A proposed grass- and tree-covered land bridge spanning about 800 feet across Memorial Drive designed to reconnect Memorial Park‘s north and south sections is just one highlight in the long-range plans to bring cohesiveness — ecological, social and historical — to the city’s largest designated green space.
Thomas Woltz, principal with Nelson Byrd Woltz Landscape Architects, outlined the master plan for Memorial Park at a press event Thursday with displays of maps, photographs, drawings and rendered solutions on view, all the result of months’ worth of research. The final design is to go before the Houston City Council for consideration most likely in April, with public hearings for comments to be scheduled in the near future.
Woltz is leading the effort to vivify the grounds that were ravaged by Hurricane Ike in 2008 and by the droughts that have plagued Texas in recent years. He has surrounded himself with a team of 70-plus local ecology, history, archaeology, plant biology and more experts to assist in the massive undertaking.
With the extensive analysis stage just complete, Woltz spoke to CultureMap about the major goals within the master plan.
Woltz says the first goal in re-energizing Memorial Park is to update and strengthen its infrastructure. “Once we get the bones in place, the other components can be added and even moved about, until all is synchronized. It’s a park divided now, dissected into 24 fragments by roads, parking and recreational areas. And we want to bridge those parts.”
Infrastructure includes addressing water management, he says, as more than 58 million gallons of water are now used to irrigate park grounds, mainly the golf course. “While that water is free from the city,” he says, “we are looking into more natural methods to harvest water, such as through natural wetlands that were once found in the area.”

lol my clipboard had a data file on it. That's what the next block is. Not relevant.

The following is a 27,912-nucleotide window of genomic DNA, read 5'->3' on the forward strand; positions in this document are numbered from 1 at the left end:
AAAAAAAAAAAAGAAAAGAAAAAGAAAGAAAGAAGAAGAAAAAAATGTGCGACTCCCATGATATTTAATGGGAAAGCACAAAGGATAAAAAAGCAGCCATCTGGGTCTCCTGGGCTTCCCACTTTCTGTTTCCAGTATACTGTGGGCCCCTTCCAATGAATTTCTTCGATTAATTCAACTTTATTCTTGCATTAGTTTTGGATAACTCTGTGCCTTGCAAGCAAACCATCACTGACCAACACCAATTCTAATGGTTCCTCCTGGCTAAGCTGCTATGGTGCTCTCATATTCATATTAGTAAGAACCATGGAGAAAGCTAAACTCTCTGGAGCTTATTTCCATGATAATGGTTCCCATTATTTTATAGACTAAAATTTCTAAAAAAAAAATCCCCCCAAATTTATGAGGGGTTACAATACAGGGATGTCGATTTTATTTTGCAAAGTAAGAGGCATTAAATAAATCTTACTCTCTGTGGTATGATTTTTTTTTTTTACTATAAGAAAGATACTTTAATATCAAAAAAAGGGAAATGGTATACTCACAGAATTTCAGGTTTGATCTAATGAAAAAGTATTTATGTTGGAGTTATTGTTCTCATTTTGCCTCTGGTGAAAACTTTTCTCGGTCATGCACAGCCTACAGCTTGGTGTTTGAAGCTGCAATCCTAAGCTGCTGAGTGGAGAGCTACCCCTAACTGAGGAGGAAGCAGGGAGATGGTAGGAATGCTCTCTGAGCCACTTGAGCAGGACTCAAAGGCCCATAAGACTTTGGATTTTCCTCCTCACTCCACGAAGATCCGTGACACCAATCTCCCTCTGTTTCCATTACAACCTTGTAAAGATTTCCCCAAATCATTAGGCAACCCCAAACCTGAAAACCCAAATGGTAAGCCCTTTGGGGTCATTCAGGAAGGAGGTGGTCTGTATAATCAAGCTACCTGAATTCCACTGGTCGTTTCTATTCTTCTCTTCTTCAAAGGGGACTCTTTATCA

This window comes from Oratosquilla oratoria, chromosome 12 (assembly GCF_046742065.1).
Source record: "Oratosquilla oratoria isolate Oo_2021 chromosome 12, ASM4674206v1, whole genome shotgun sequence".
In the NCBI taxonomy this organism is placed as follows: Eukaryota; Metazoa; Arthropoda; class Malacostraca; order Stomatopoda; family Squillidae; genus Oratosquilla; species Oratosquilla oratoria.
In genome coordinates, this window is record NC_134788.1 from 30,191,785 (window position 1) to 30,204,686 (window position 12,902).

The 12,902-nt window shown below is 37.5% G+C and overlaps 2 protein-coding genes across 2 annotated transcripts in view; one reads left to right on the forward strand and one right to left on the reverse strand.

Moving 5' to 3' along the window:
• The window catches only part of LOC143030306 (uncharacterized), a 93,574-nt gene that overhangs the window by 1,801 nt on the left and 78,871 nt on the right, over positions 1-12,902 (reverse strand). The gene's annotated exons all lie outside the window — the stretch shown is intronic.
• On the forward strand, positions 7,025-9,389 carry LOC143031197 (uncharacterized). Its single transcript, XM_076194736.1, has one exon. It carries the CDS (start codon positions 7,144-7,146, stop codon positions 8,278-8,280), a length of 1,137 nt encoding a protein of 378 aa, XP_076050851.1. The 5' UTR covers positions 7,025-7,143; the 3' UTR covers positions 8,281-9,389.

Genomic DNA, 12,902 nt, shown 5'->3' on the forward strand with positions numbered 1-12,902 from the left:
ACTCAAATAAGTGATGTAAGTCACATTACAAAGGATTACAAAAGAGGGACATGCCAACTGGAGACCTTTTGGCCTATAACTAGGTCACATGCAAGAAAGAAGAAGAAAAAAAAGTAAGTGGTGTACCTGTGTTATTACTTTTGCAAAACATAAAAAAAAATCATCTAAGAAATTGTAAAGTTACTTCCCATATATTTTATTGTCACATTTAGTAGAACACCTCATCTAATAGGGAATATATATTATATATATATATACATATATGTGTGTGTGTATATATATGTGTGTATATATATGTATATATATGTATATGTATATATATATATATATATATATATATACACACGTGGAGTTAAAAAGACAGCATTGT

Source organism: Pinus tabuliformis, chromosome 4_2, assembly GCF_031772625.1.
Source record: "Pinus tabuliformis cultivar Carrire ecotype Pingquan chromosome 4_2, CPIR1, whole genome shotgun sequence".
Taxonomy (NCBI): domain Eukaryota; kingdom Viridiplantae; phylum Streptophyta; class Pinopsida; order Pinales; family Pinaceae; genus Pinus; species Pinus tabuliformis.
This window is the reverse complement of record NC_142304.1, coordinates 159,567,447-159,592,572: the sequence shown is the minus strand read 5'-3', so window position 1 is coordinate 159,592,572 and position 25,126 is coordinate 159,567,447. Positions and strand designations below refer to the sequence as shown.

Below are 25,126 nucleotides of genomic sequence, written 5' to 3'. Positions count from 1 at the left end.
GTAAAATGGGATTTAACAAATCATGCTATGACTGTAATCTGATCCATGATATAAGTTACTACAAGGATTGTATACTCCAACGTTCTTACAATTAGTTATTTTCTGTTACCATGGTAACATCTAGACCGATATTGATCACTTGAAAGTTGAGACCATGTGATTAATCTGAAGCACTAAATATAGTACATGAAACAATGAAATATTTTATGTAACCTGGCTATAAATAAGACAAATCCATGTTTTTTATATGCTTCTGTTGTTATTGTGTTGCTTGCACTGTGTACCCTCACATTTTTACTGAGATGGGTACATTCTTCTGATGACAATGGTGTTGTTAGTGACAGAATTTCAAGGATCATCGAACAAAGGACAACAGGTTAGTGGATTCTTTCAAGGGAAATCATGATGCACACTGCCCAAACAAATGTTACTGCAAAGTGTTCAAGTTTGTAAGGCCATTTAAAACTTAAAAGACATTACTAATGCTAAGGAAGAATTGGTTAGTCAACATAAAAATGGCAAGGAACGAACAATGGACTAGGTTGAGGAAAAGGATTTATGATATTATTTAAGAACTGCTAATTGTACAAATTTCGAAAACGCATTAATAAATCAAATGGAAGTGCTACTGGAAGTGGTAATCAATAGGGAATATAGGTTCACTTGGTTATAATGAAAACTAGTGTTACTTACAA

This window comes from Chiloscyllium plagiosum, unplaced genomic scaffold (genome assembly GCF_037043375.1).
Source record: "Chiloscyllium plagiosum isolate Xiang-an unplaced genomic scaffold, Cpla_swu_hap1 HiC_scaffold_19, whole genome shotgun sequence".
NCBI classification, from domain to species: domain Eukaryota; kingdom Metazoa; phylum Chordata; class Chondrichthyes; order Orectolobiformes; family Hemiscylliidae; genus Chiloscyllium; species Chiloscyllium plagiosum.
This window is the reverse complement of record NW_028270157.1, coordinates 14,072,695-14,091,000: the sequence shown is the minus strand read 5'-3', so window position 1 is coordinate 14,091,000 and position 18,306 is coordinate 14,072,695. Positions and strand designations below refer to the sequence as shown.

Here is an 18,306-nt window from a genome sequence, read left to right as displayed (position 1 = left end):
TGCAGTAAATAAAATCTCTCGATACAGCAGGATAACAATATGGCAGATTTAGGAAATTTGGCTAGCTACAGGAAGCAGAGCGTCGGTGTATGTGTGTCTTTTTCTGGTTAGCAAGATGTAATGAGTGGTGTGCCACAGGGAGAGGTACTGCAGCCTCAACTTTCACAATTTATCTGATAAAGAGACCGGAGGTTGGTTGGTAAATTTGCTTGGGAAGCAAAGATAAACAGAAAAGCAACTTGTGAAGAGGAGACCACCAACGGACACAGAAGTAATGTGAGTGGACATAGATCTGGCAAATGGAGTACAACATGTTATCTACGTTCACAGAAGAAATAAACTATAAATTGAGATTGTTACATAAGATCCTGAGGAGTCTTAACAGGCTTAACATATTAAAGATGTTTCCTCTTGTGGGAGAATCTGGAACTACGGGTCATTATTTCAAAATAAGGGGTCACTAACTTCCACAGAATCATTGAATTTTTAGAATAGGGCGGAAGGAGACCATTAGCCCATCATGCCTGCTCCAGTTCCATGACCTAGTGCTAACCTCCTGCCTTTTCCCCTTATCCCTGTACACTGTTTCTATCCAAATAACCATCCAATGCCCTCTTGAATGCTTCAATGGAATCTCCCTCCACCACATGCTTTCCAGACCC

Woltz recalls the destruction — and the discoveries — of the drought that devastated the trees in Memorial Park and throughout Houston. “We learned that the park had become non-resiliant with non-native plants. A thicket is not native to Houston. Before, it was savannah, wetlands and woodlands. Our goal it to make it a resilient, strong ecology that will last for years with proper management.”
Incorporated into the overall plan is also recognition of the park’s history, particularly the World War I-era Camp Logan training facility that was located in Memorial Park from 1917-1919, and the early inhabitants, the Native American Karankawas.
“The park, right now, hides its history,” Woltz says. “We want to find ways to make that visible with a tribute of some kind to the soldiers and to its earliest inhabitants. We need to look at the past to better understand the future.”
Woltz says he sees parks as more than just open spaces, but rather fundamental environments with presences as impactful as buildings. “One of the things that impresses me most is the scale of this project,” he says. “The project shows us the healing power and need by humans for the environment. We rebuild and take care of it, and we are rebuilding and taking care of ourselves.”
The landscape architect sees Memorial Park as a model project for similar endeavors.
“The regeneration project for Memorial Park could be the vanguard of development or redevelopment for city parks across the United States. And I think it will become just that.”
The Houston Parks and Recreation Department began in 2011 to begin developing a long-term forestry management plan for the park, with the ongoing drought the driving force behind the initiative. In May 2013, the Uptown Tax Increment Reinvestment Zone boundary was expanded to include Memorial Park, and in September that same year, the privately funded Memorial Park Conservancy selected Nelson Byrd Woltz to oversee the major undertaking to restore this 1,500-acre escape that attracts 4 million residents each year.
Funding for the project, estimated to cost upwards of $100 million and take as long as 20 years, is coming from the three entities.